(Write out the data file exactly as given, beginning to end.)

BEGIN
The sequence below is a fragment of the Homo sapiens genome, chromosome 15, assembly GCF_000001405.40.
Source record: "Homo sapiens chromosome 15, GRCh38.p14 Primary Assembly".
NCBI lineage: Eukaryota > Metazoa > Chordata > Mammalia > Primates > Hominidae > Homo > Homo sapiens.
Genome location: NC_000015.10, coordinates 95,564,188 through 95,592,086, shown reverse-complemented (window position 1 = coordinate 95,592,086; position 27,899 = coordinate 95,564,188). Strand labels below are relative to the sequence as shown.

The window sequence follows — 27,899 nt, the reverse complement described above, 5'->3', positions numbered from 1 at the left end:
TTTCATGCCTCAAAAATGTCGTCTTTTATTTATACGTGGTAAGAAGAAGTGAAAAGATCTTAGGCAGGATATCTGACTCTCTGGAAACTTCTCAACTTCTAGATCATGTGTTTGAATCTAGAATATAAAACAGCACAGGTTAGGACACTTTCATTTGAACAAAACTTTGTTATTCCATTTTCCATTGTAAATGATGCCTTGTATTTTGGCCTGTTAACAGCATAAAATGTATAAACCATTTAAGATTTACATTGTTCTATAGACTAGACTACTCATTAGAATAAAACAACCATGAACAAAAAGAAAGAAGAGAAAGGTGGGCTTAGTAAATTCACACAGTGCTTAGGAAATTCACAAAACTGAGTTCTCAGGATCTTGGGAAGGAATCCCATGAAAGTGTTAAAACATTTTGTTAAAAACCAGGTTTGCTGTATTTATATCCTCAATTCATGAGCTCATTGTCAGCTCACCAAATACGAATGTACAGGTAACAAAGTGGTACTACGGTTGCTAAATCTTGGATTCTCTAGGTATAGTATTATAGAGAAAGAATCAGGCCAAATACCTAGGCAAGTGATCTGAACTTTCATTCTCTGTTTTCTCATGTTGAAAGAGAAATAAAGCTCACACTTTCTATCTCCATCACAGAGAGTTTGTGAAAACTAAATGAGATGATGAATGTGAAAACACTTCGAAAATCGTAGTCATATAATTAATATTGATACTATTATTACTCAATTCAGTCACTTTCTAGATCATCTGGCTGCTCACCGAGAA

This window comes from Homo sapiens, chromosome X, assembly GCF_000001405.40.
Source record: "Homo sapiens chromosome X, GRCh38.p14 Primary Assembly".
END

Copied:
The sequence below is a fragment of the Homo sapiens genome, chromosome 15, assembly GCF_000001405.40.
Source record: "Homo sapiens chromosome 15, GRCh38.p14 Primary Assembly".
NCBI lineage: Eukaryota > Metazoa > Chordata > Mammalia > Primates > Hominidae > Homo > Homo sapiens.
Genome location: NC_000015.10, coordinates 95,564,188 through 95,592,086, shown reverse-complemented (window position 1 = coordinate 95,592,086; position 27,899 = coordinate 95,564,188). Strand labels below are relative to the sequence as shown.

The window sequence follows — 27,899 nt, the reverse complement described above, 5'->3', positions numbered from 1 at the left end:
TTTCATGCCTCAAAAATGTCGTCTTTTATTTATACGTGGTAAGAAGAAGTGAAAAGATCTTAGGCAGGATATCTGACTCTCTGGAAACTTCTCAACTTCTAGATCATGTGTTTGAATCTAGAATATAAAACAGCACAGGTTAGGACACTTTCATTTGAACAAAACTTTGTTATTCCATTTTCCATTGTAAATGATGCCTTGTATTTTGGCCTGTTAACAGCATAAAATGTATAAACCATTTAAGATTTACATTGTTCTATAGACTAGACTACTCATTAGAATAAAACAACCATGAACAAAAAGAAAGAAGAGAAAGGTGGGCTTAGTAAATTCACACAGTGCTTAGGAAATTCACAAAACTGAGTTCTCAGGATCTTGGGAAGGAATCCCATGAAAGTGTTAAAACATTTTGTTAAAAACCAGGTTTGCTGTATTTATATCCTCAATTCATGAGCTCATTGTCAGCTCACCAAATACGAATGTACAGGTAACAAAGTGGTACTACGGTTGCTAAATCTTGGATTCTCTAGGTATAGTATTATAGAGAAAGAATCAGGCCAAATACCTAGGCAAGTGATCTGAACTTTCATTCTCTGTTTTCTCATGTTGAAAGAGAAATAAAGCTCACACTTTCTATCTCCATCACAGAGAGTTTGTGAAAACTAAATGAGATGATGAATGTGAAAACACTTCGAAAATCGTAGTCATATAATTAATATTGATACTATTATTACTCAATTCAGTCACTTTCTAGATCATCTGGCTGCTCACCGAGAA

This window comes from Homo sapiens, chromosome X, assembly GCF_000001405.40.
Source record: "Homo sapiens chromosome X, GRCh38.p14 Primary Assembly".